The Contenders: the breakaway has a good chance. UAE have a yellow jersey to defend but Bjerg, Hirschi and Laengen were dropped yesterday so the team is lacking horsepower and they might well be happy to loan the maillot jaune to another team for a few days. Ineos and Jumbo-Visma might pick up the pace on the approach to the final climb but there’s time to build up a lead.
Yes Thibaut Pinot is stage hunting and this is his local mountain… but Marc Madiot sounded firm when he said the team is 100% behind David Gaudu for now and Pinot can guide Gaudu on the final climb. Giulio Ciccone (Trek-Segafredo) was second here in 2019, but form is unknown and team mate Bauke Mollema could be more reliable but a steep summit finish isn’t ideal for him either. Ruben Guerreiro (EF Education-Easypost) is climbing very well but can he float up the road when Neilson Powless is sitting second overall? Yes because Powless is unlikely to overhaul Pogačar today so they can spare him for the breakaway. Geoffroy Bouchard (Ag2r Citroën) climbs well but a summit finish win is a tall order. Pierre Latour (TotalEnergies) is having problems descending so today’s course suits if he can make the breakaway. Warren Barguil (Arkéa-Samsic) and Dylan Teuns (Bahrain) suit but are only three minutes down on GC. Louis Meintjes (Intermarché-Wanty), Ben O’Connor (Ag2r Citroën) and Matteo Jorgenson (Movistar) have more room.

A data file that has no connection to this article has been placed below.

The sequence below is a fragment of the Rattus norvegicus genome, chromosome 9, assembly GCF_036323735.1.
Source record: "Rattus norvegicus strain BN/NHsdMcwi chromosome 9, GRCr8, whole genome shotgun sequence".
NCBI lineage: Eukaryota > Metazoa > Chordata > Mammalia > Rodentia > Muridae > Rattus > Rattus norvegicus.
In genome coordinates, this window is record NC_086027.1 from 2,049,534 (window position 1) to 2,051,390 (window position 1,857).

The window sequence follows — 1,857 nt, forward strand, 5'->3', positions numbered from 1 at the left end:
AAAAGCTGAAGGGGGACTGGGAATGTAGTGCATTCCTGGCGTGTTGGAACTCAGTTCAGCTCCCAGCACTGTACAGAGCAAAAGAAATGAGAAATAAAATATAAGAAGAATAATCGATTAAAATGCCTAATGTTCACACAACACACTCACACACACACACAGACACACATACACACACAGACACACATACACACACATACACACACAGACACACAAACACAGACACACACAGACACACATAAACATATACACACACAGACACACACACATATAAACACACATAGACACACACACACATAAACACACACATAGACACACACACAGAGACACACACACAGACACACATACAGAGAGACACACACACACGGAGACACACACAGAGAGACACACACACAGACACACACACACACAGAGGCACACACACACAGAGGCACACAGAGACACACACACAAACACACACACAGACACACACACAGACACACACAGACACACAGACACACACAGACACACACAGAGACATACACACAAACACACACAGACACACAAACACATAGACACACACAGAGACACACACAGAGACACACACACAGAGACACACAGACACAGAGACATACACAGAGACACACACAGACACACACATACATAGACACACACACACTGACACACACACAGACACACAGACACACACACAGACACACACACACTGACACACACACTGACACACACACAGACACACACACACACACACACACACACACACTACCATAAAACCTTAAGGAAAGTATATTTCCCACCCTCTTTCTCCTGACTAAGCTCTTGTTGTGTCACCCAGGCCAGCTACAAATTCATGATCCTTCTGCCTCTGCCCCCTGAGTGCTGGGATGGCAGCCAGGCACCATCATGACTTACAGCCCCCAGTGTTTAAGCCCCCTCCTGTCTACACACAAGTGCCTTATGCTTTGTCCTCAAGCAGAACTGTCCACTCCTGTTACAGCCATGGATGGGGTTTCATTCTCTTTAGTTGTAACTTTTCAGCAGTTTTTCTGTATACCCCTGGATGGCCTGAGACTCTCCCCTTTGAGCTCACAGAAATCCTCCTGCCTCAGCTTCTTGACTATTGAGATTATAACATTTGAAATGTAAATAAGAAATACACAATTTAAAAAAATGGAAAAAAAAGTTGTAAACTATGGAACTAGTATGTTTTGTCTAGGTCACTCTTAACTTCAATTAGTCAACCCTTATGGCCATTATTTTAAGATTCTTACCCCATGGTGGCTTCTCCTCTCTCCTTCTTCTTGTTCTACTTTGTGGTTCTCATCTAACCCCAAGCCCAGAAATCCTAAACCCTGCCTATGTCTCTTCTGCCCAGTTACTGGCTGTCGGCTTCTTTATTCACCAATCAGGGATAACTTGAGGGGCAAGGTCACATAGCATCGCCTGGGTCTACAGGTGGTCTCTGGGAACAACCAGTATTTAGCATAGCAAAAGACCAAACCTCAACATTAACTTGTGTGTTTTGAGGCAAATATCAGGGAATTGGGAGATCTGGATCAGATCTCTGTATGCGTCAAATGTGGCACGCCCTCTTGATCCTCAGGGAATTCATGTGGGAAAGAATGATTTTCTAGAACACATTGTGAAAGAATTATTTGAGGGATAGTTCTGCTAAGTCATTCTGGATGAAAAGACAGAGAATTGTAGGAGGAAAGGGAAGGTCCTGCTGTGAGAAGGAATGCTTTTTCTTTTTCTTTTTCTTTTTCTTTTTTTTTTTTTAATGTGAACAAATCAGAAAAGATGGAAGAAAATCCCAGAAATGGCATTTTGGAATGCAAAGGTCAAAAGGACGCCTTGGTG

Michael Woods (Israel) is perfect for this steep climb and five minutes down in GC so he’s the ideal rider today, however getting in the break and covering the moves doesn’t make it formality, far from it.
Otherwise if the breakaway can’t stick, it’s hard to see past Tadej Pogačar (UAE) who returns to the climb where he sacked Primož Roglic but how will he do in match against others on the steep slope? Adam Yates returns to the climb where he held the Strava KoM for many years (normal, not the Super version) and rode as an U23 nearby, more importantly he’s in shape and good on sharp climbs and it’ll be interesting to see how Tom Pidcock does. David Gaudu (Groupama-FDJ) is riding well and also suited to shorter climbs like today.
|Tadej Pogačar, Adam Yates
|Woods, Guerreiro, O’Connor, Gaudu, Bouchard, Teuns
Weather: sunny and a light S wind, 25°C.
TV: the finish is forecast for 5.30pm CEST. Check in early to see if it’s another bar fight for the breakaway, then be sure to tune in for the final 45 minutes for the approach to the climb.
The Super Plank of the Beautiful Girls: that’s the literal translation of today’s finish. “Super” just means higher up, some ski stations do this, think Superbagnères above Bagnères de Luchon. Planche comes from the nearby town of Plancher-les-Mines and whose name is an old word for a bridge, a village that grew up around a river crossing. The mountain above Plancher does have the Etang des Belles Filles, a small lake where legend says some beautiful girls, the belles filles, threw themselves rather than face Swedish invaders in 1635; but the mountain has been covered in beech trees which were called fahys in an old dialect. So today’s finish might really be “the nice trees above Plancher” but that would never sound as good. Either way it’s a fixture for the Tour de France because it offers a sharp summit finish that’s just 20 minutes long, enough for a big test at the end of the first week while still leaving room for next week’s giant Alpine summit finishes of the Col du Granon and Alpe d’Huez.